Inside a deep, dark jungle, hidden to the outside world was the beautiful monkey city of Vanarapuri. It was home to hundreds of monkey families belonging to different species.
One such family was Mr. Angad’s. Mr. Angad was the Head of Security of Vanarapuri. His wife, Tara, was a teacher in the solitary school of the city. They had two kids – Nila, their nine-year-old daughter, and a little tyke called Suri. They lived in a pretty little tree house perched atop a mango tree in a sleepy part of the town called Marmoset Drive.
It was a day of celebration at Mr. Angad’s house. Suri, had turned five and a party had been organized for his friends.
Tara had prepared a variety of dishes that the young monkeys liked. Pitchers of fresh fruit juices were kept for refreshment.
Tara had baked a huge Strawberry fudge cake for her son. Suri beamed at the importance showered on him. His little eyes shone with joy as he saw the pile of gifts increasing in its size.
Everyone sang ‘Happy Birthday’ in chorus as Suri blew the candles out and cut his cake. He felt important – it was his day.
There were fun and games arranged for the kids after everyone had supped on cakes, sweetmeats and drank their fill of juices.
The toddlers played puzzles, hide and seek, climbing trees and musical chairs. The grand finale was the tree race – a competition whose winner was decided by the fastest to race a carefully planned circuit across the trees.
Suri was looking forward to the tree race. He wanted to cap his grand day by winning the race. He had been learning the art of swinging between trees and branches and was keen to show it to everyone.
The adults were placed at strategic locations to prevent any falls by the over-enthusiastic kids. Mr. Angad waved his green flag and it was ‘go’ time.
Suri started at a sprint, leaping recklessly between branches and making several awe-inspiring jumps. From the Mango tree he swung onto the mighty banyan tree, leaving the competition behind. His speed was complemented by his ferocity to win.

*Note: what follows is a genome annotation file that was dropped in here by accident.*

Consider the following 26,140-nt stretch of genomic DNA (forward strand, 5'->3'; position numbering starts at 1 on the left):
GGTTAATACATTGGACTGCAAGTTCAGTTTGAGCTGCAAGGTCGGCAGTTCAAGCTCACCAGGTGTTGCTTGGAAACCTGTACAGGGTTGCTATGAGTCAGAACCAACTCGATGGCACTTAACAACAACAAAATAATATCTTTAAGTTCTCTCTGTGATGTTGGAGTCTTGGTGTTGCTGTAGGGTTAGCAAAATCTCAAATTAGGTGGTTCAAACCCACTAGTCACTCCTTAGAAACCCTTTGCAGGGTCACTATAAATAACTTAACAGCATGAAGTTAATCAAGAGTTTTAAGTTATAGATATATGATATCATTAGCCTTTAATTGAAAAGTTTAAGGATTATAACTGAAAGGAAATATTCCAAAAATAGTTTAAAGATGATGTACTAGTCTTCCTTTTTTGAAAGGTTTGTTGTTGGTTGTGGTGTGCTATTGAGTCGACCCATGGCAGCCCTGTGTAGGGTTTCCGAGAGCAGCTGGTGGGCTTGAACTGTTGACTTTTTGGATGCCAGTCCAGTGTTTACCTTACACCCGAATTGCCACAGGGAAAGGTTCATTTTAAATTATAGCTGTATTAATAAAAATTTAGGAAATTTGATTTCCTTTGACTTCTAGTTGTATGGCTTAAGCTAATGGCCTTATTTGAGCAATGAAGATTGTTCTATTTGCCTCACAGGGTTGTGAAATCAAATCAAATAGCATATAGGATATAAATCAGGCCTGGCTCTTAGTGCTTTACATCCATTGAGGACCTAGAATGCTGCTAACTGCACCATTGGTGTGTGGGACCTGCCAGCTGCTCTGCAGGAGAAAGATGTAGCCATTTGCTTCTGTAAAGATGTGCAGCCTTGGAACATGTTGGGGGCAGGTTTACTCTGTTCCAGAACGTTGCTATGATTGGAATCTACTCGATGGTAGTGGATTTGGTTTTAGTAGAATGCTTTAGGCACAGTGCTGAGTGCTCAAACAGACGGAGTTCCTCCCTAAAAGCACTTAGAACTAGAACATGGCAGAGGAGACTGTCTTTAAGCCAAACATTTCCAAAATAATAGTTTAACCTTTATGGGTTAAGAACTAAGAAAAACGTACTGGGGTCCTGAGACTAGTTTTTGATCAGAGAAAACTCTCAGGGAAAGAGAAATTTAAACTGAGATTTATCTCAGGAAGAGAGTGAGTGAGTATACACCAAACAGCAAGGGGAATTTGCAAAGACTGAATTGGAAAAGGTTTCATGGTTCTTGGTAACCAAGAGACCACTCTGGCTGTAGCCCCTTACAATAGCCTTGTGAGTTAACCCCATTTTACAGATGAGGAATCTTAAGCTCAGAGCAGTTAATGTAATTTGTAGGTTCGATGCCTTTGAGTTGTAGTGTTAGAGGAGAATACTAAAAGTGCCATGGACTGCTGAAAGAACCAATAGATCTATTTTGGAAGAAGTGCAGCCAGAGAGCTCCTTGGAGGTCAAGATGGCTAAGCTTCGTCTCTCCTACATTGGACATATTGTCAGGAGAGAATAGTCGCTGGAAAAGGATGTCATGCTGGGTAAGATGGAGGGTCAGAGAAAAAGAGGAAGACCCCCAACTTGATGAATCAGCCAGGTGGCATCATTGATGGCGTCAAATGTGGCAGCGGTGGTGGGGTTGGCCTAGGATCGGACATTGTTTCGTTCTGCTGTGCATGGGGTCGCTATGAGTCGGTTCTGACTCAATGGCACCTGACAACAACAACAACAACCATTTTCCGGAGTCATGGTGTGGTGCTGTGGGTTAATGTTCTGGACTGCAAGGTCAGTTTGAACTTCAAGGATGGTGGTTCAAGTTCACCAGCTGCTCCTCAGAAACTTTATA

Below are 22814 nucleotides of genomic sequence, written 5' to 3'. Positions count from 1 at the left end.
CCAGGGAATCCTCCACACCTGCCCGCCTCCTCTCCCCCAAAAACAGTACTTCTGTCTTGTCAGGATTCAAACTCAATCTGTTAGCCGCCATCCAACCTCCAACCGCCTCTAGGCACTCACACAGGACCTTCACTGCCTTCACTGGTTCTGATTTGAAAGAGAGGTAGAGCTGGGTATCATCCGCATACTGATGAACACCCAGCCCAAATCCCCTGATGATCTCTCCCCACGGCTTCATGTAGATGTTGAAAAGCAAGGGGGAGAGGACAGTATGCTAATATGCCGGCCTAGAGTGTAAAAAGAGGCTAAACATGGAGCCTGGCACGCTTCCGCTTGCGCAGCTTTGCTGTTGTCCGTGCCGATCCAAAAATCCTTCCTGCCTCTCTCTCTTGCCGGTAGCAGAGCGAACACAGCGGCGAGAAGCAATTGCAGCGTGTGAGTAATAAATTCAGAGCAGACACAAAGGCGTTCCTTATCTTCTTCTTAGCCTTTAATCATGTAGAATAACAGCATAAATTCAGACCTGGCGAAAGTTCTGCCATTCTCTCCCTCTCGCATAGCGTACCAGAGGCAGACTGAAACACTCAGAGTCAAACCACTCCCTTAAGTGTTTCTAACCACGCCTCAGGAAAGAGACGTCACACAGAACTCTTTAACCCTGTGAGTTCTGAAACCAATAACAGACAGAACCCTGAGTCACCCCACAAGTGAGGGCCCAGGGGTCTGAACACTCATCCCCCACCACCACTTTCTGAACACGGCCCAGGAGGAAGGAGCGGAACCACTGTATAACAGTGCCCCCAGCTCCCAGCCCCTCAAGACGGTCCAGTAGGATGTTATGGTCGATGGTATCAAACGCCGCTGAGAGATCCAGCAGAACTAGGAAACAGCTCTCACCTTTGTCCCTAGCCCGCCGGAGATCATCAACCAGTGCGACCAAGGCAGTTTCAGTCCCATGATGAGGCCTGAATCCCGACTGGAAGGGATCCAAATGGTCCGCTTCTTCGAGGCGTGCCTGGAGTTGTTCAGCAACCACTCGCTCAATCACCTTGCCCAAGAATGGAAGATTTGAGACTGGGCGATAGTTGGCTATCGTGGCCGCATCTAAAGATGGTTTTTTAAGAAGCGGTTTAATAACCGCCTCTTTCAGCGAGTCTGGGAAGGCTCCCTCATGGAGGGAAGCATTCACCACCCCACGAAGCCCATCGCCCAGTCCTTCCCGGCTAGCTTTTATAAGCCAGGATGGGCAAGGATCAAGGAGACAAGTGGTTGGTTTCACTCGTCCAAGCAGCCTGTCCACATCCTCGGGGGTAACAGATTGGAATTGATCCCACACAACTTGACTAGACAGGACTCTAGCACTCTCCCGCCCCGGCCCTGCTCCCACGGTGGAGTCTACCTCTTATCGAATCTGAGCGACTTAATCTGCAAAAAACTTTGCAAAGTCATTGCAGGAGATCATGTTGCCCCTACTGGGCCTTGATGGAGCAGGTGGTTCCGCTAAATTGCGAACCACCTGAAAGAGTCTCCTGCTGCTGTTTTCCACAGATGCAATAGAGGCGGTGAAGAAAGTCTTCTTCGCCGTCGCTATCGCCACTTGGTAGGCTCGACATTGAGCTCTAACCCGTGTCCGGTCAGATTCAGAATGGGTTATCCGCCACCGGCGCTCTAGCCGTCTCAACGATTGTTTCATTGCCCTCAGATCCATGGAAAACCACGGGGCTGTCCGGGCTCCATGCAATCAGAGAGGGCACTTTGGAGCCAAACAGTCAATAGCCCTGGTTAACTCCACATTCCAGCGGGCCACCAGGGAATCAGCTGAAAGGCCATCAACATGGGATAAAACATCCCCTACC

He was three quarters of the way when disaster struck. The last leg of the race involved a leap from a fig tree onto a tiny gooseberry tree. Suri, in full speed, overshot the jump and fell into the soft mulberry bushes below. He could only watch with dismay as, one-by-one, the other racers overtook him to the finish.
Suri was heartbroken. He had finished last on the race he was leading and that too on his birthday. Overcome with sorrow, he started bawling. Mr. Angad ran to pick his son and held him close to his chest as Suri cried his eyes out.
‘Shhh! There, there kiddo! Don’t cry.’
‘Puppa, I finished last in the race! I was leading…waaah!’
‘It’s ok, son. Winning and losing is all part of the game.’
‘But it’s my special day and I wanted to win. All the other goobaloos overtook me. Waaaa…!’
‘There will be many more races in the future, Suri. I’m sure you will win quite a few of them.’
‘Not fair, Puppa! They were all way behind me and every one finished in front of me.’
‘These things happen, my boy! Consider this failure as a lesson for the future.’
‘But, but Suzy won! How can a girl beat me?’
‘Suzy won because she was the best in the race, Suri. You should not think that just because Suzy is a girl, she cannot beat you. She won fair and square. You made a mistake and you lost. Don’t blame others for your mistakes.’
Suri sniffed back his tears. ‘I’m sorry, Puppa. I will go congratulate Suzy.’
Mr. Angad beamed at his son, ‘I’m very proud of you, my son. I wouldn’t have been this proud even if you had won the race. What you said now proves that you have sportsmonkeyship.’
‘Thank you, Puppa!’
‘Now, how could I let my son cry on his birthday! I have a very special gift for you.’
Suri squealed on opening his gift. ‘A GAME-MONKEY handheld! Thank you, Puppa!’